The only difference between UNDO and ROLLBACK is a semantic one. I tend to approach the problem from a version control perspective where you would rollback changes, but UNDO works just as well for what we are talking about.



(#3 would be cool though.... :lol: )

admin
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Post by admin »

byates wrote:(#3 would be cool though.... :lol: )
Sounds like something the OS should provide. Similar to Apple's time machine. But surely it would have high costs in time and space. And wouldn't be foolproof nevertheless... :wink:
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mwb1100
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Post by mwb1100 »

admin wrote: BTW, Windows Explorer UNDO is not an exported OS functionality. Every file manager developer has to write his own Undo. That's the reason why so few file managers have one. :)
Holy crap! I never knew this existed in Explorer (so I never missed it in any other file manager).

Now that I know... It Must Be In XY!

serendipity
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Post by serendipity »

agreeing on byates #3 suggestion, it would be really cool. I have no idea how much work it is, but consider this. In the image editor paint.net one can have unlimited undo operations as long as user's PC has the space for this and every operation is in series.
Ofcourse there is cost to benefit ratio. If I am so crazy about losing something so precious then i have to pay for it in terms of space (folder where data is backed up) and time (copying time). That choice should be upto user. But let me first check what the most common mistakes we users make that we need undo:

1. renaming something wrong
2. setting wrong attributes ot date stamping wrongly.
3. deleting folder or file by mistake (undo depending on recycle bin size)
4. drag drop on wrong folder
5. closing a wrong tab.
6. deleting a catalog item
7. most other settings can be undone by restarting without saving, but still would be good to have a list of things i have changed.

I cant remember more now, will add if i do.

important question to me is how will the undo happen?
For eg in an image editor if i paint green, blue and red circles, the order of undo is red, blue and green. Will XY use the same strategy or can one undo green alone without undoing red and blue?

graham
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Post by graham »

I think there is a great danger of making XY over complicated and becoming bloated with undo. For my take on this I think undo for simple immediate mistakes is great to have but when it comes to complex compound actions which I guess will become more prevalent with scripting then to contemplate undoing these is , I think a step to far. Lets face it if you have really need to recover after a major XY session then the OS restore is easily the best option assuming one was created or available.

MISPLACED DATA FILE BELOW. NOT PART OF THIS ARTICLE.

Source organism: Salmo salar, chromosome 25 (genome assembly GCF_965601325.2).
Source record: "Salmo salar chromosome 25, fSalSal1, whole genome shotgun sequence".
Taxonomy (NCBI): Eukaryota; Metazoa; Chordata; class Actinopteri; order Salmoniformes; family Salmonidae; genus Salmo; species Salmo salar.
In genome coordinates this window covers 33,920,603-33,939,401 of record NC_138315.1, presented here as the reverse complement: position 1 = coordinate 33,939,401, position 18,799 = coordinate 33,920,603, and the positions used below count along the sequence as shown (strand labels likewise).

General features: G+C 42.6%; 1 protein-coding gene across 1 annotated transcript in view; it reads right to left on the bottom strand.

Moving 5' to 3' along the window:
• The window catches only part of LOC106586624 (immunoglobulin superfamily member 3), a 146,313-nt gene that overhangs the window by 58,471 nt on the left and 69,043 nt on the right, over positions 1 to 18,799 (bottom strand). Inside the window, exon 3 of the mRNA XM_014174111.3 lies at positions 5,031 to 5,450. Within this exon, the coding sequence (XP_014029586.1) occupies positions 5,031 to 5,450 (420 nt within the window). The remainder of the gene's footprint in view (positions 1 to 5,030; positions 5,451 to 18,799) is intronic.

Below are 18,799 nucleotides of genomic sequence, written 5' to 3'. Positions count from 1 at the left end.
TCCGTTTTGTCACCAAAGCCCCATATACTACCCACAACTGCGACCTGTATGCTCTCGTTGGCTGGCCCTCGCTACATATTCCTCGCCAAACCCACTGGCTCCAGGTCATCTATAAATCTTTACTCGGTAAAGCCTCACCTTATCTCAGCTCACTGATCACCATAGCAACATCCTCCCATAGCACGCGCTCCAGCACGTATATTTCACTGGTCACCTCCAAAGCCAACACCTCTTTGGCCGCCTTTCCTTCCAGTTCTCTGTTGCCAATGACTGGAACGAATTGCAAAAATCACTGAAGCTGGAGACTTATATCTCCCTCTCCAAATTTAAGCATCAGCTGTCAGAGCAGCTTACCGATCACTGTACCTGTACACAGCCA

I use Photoshop which has a history file enabling you to step backwards which is a type of undo but this is related to a self-contained set of files and I guess it is much easier to take intermediate snapshots (transaction procesing) of relevant files to step back. It seems to me that for XY it is a far more complicated process and taking snapshots would be a major slow down of processing speeds. To provide a reversible process is much better as this has no overhead to the initial process but has limitations as to how many operations can be reversed.

I look forward to the outcome as it will, I know, be something way beyond my imagination.

admin
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Post by admin »

graham wrote:I think there is a great danger of making XY over complicated and becoming bloated with undo. For my take on this I think undo for simple immediate mistakes is great to have but when it comes to complex compound actions which I guess will become more prevalent with scripting then to contemplate undoing these is , I think a step to far. Lets face it if you have really need to recover after a major XY session then the OS restore is easily the best option assuming one was created or available.
I use Photoshop which has a history file enabling you to step backwards which is a type of undo but this is related to a self-contained set of files and I guess it is much easier to take intermediate snapshots (transaction procesing) of relevant files to step back. It seems to me that for XY it is a far more complicated process and taking snapshots would be a major slow down of processing speeds. To provide a reversible process is much better as this has no overhead to the initial process but has limitations as to how many operations can be reversed.